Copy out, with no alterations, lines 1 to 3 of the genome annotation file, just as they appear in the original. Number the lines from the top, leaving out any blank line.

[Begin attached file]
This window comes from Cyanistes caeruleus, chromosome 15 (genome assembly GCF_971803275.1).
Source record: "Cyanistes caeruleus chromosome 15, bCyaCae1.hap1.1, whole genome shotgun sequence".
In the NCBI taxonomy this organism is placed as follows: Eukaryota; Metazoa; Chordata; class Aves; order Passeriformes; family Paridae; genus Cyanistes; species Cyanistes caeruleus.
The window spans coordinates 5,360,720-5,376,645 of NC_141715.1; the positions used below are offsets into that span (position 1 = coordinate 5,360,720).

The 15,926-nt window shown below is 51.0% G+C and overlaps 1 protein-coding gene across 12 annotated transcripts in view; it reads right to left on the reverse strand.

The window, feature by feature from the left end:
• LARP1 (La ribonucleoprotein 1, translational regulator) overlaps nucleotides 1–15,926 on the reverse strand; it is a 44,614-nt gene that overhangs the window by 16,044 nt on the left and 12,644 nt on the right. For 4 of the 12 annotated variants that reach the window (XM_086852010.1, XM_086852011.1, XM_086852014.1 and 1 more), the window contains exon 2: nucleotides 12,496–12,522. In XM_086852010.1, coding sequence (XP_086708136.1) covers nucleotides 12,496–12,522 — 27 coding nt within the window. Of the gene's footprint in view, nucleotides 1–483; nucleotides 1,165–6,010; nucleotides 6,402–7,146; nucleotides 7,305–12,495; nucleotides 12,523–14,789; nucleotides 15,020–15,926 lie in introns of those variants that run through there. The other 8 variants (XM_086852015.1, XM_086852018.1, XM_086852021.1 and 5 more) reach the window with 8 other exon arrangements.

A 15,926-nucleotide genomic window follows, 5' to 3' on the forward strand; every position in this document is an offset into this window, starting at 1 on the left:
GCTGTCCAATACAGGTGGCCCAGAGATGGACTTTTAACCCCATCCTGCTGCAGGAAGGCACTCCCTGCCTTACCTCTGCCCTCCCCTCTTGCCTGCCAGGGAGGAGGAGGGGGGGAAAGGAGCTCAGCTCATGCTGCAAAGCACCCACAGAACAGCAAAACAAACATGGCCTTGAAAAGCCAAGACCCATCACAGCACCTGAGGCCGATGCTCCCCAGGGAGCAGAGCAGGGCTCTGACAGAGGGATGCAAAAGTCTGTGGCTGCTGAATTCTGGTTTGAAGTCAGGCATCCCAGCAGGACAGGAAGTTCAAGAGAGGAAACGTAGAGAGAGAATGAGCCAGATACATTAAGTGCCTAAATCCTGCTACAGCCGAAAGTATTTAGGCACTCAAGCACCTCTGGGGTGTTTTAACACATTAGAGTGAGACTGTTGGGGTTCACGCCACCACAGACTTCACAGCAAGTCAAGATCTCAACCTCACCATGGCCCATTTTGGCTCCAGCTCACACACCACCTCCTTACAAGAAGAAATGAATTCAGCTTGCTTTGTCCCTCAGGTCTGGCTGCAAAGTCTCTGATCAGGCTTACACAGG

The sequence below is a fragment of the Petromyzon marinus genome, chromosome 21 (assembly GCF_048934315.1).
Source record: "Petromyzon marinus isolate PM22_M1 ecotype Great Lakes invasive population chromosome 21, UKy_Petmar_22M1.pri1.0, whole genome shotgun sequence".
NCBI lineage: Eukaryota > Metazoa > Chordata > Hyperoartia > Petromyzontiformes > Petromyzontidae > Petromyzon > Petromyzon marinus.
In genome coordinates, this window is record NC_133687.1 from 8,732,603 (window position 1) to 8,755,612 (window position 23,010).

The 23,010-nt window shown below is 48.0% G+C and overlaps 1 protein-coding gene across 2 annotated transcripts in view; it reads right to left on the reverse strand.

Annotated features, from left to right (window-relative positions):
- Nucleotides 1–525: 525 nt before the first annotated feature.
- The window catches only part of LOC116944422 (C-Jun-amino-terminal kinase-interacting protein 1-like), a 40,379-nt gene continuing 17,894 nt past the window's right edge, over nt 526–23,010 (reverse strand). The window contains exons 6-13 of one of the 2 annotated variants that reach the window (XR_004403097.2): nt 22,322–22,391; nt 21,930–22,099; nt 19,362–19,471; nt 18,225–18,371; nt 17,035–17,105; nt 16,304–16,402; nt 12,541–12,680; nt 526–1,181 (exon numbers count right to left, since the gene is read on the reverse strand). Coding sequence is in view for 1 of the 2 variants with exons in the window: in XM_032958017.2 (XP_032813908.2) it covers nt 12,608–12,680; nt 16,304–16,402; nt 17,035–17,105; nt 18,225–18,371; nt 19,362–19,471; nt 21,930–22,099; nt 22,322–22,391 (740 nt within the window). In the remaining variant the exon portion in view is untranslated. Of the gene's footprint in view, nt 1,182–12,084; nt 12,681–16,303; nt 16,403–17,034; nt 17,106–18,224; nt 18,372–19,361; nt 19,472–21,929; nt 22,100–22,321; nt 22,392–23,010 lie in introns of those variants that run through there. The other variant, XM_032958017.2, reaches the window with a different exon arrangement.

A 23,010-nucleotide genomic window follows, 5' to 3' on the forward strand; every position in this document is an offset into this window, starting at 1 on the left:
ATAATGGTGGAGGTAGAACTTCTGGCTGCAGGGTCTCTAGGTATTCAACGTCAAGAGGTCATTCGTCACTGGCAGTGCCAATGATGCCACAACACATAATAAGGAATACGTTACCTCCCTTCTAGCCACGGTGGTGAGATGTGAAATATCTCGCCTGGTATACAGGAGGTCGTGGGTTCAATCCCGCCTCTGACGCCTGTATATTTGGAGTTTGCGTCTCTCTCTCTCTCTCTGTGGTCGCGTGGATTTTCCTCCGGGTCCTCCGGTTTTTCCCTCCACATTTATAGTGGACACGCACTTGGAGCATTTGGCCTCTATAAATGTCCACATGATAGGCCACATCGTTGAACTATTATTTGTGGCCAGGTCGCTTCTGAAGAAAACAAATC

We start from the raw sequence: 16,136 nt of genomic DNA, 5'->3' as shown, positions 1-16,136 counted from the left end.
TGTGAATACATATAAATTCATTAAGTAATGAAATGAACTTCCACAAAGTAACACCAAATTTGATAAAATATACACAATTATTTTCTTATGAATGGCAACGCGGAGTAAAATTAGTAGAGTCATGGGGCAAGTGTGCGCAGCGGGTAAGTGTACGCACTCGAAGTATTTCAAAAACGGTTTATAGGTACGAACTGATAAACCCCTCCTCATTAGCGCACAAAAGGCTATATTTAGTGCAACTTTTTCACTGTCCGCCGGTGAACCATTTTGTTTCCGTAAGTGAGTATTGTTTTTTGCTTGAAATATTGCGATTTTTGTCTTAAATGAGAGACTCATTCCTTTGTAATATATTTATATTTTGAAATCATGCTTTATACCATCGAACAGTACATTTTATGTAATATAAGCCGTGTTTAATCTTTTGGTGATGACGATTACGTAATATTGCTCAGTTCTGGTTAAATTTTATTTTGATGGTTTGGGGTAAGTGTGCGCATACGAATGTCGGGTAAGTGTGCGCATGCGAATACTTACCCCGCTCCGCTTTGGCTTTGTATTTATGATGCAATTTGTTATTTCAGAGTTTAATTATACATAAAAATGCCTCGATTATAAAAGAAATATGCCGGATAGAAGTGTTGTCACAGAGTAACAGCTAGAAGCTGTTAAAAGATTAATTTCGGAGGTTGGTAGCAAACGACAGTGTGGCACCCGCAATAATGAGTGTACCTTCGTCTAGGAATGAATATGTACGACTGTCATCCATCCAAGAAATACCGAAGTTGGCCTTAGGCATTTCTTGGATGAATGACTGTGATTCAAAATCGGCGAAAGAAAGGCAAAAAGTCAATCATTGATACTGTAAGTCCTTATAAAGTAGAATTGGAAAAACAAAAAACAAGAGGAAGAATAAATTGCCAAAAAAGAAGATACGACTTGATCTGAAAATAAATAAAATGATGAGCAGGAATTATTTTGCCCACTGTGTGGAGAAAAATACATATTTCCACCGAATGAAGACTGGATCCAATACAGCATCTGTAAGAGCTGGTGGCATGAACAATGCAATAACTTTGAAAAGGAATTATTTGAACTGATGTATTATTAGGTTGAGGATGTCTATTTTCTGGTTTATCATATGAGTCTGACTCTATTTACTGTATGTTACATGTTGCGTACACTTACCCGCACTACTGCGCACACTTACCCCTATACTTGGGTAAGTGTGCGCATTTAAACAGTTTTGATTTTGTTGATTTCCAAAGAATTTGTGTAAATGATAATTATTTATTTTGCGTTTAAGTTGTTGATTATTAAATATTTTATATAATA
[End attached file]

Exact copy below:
This window comes from Cyanistes caeruleus, chromosome 15 (genome assembly GCF_971803275.1).
Source record: "Cyanistes caeruleus chromosome 15, bCyaCae1.hap1.1, whole genome shotgun sequence".
In the NCBI taxonomy this organism is placed as follows: Eukaryota; Metazoa; Chordata; class Aves; order Passeriformes; family Paridae; genus Cyanistes; species Cyanistes caeruleus.